Geometry and Mathematical Physics Seminar

The Geometry and Mathematical Physics Seminar usually takes place on Tuesday at 16:00 during term time in Watson Building.

Spring 2020

Dimer models, matrix factorizations, and Hochschild cohomology

  • Michael Wong, University College London
  • Tuesday 03 March 2020, 16:00
  • Physics West 115

A dimer model is a type of quiver embedded in a Riemann surface. It gives rise to a noncommutative 3-Calabi-Yau algebra called the Jacobi algebra. In the version of mirror symmetry proved by R. Bocklandt, the wrapped Fukaya category of a punctured surface is equivalent to the category of matrix factorizations of the Jacobi algebra of a dimer, equipped with its canonical potential. With the aim of studying deformations, I will describe the Hochschild cohomologies of the Jacobi algebra and the associated matrix factorization category in terms of dimer combinatorics.

Moduli theory, stability of fibrations and optimal symplectic connections

  • Ruadhaí Dervan, Cambridge
  • Tuesday 18 February 2020, 16:00
  • Physics West 115

I will describe a new notion of stability associated to fibrations in algebraic geometry. The definition generalises, and is analogous to, the notion of slope stability of a vector bundle. Much like Tian-Donaldson’s notion of K-stability, there is an associated notion of a “canonical metric”, in the form of an “optimal symplectic connection”. Our main result shows that the existence of an optimal symplectic connection implies that the fibration is semistable. There is an associated moduli problem for stable fibrations over a fixed base, and I will also explain certain aspects of this. This is joint work with Lars Sektnan.

Title to be confirmed

  • Alfredo Nájera Chávez, UNAM Oaxaca
  • Tuesday 11 February 2020, 16:00
  • Physics West 115

Abstract not available

A primer on Calabi-Yau algebras

  • Dan Kaplan, University of Birmingham
  • Tuesday 04 February 2020, 16:00
  • Physics West 115

Calabi-Yau (CY) algebras are ubiquitous in geometry, arising for example as functions on an affine CY-variety, group algebras of the fundamental group of a manifold, and Jacobi algebras of a quiver with potential. In this talk I’ll provide an example-oriented treatment of their history, properties, and applications. Then I’ll turn to preprojective algebras, which are classically 2-CY in the non-Dynkin case. Finally, I’ll discuss joint work with Travis Schedler where we conjecture the same for a multiplicative version of preprojective algebras—defined by Crawley-Boevey and Shaw—and prove the conjecture for quivers containing a cycle.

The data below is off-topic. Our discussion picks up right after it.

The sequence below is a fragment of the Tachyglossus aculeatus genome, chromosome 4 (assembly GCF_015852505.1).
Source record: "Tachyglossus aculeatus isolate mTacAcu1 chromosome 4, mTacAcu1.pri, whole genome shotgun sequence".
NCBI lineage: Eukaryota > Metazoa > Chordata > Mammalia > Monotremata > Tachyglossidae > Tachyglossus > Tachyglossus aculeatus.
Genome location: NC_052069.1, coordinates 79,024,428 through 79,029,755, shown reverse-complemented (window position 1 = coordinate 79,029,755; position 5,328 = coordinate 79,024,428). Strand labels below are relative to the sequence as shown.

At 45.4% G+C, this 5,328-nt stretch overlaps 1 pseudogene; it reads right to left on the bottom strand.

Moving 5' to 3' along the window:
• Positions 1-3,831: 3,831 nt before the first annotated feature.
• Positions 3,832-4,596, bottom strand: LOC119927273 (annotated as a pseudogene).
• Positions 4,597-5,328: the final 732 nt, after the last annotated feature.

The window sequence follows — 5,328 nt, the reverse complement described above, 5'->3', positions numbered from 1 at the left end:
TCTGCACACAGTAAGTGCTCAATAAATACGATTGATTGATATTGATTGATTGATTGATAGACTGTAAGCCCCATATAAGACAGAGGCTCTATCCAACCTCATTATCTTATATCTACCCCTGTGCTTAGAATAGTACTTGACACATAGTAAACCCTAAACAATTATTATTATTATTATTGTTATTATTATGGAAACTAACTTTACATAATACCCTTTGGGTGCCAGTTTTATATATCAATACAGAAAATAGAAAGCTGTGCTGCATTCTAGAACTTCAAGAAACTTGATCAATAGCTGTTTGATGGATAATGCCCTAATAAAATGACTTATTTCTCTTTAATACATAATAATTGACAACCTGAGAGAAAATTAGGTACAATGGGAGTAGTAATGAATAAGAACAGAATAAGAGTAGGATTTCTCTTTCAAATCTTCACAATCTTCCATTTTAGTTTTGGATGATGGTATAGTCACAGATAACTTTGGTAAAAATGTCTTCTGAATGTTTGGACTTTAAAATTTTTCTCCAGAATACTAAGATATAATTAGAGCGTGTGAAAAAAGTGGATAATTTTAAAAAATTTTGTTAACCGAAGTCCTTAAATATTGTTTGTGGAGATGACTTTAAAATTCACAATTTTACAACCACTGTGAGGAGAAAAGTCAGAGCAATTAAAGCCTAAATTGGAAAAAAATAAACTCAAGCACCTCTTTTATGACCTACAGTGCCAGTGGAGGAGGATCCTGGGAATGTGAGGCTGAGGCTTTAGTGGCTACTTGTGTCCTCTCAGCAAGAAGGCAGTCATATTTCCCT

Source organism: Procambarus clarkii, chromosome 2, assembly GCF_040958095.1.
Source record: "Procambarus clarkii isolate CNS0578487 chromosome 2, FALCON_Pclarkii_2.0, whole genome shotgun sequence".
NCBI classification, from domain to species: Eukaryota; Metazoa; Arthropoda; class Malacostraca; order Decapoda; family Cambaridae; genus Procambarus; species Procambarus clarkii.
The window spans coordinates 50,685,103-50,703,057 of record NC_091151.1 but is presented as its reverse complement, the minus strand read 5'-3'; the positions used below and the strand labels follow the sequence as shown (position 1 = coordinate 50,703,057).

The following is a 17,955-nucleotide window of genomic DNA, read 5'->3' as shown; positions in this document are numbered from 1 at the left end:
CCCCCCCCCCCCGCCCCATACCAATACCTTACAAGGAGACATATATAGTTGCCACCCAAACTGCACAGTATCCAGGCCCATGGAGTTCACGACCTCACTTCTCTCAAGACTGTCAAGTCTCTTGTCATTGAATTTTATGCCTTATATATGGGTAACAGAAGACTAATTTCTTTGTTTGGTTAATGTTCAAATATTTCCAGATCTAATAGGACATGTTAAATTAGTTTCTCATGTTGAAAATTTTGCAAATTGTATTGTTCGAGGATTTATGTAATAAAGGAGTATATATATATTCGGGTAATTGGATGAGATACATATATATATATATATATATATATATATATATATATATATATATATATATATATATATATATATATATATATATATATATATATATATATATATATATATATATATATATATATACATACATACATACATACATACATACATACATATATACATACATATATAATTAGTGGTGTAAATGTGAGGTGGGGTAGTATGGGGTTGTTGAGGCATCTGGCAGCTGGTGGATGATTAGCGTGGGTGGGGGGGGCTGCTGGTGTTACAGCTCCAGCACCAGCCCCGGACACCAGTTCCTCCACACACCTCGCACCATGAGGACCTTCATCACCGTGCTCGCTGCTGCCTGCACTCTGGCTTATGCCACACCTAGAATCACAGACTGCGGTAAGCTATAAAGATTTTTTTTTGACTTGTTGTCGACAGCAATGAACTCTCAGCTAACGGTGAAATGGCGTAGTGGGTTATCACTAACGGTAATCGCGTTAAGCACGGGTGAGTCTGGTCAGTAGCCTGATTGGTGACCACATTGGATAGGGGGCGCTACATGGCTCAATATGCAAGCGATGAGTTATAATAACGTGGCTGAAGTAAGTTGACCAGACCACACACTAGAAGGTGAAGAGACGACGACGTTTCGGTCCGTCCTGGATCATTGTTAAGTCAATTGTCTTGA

Algebraic and combinatorial decompositions of Fuchsian groups

  • Daniel Labardini Fragoso, Universidad Nacional Autónoma de México
  • Friday 24 January 2020, 15:00
  • Lecture Theatre B, Watson Building 

The discrete subgroups of PSL _2(R) are often called ‘Fuchsian groups’. ForFuchsian groups \Gamma whose action on the hyperbolic plane H is free, the orbit space H/\Gamma has a canonical structure of Riemann surface with a hyperbolic metric, whereas if the action of \Gamma is not free, then H/\Gamma has a structure of ‘orbifold’. In the former case, there is a direct and very clear relation between \Gamma and the fundamental group\pi_1(H/\Gamma,x): a theorem of the theory of covering spaces states that they are isomorphic. When the action of \Gamma is not free, the relation between \Gamma and \pi_1(H/\Gamma,x) is subtler. A 1968 theorem of Armstrong states that there is a short exact sequence1->E->\Gamma->\pi_1(H/\Gamma,x)->1, where E is the subgroup of \Gamma generated by the elliptic elements. For \Gamma finitely generated, non-elementary and with at least one parabolic element, I will present full algebraic and combinatorial decompositions of \Gamma in terms of\pi_1(H/\Gamma,x) and a specific finitely generated subgroup of E, thus improving Armstrong’s theorem.

This talk is based on an ongoing joint project with Sibylle Schroll and Yadira Valdivieso-Díaz that aims at describing the bounded derived categories of skew-gentle algebras in terms of curves on surfaces with or bifold points of order 2.

Lagrangian tori and cluster charts

  • Marco Castronovo, Rutgers University
  • Monday 13 January 2020, 16:30
  • Watson (Mathematics) Room 310

I will describe a conjectural correspondence between Lagrangian tori in a real symplectic manifold and algebraic tori in a mirror variety. It is not clear what this mirror should be, but for coadjoint orbits work of Rietsch suggests a relation to Langlands duality. I will then explain how to partially verify this correspondence for Grassmannians. This point of view allows to answer purely dynamical questions about displaceability and abundance of Lagrangians.

Find out more

There is a complete list of the talks in the Geometry and Mathematical Physics seminar on talks@bham.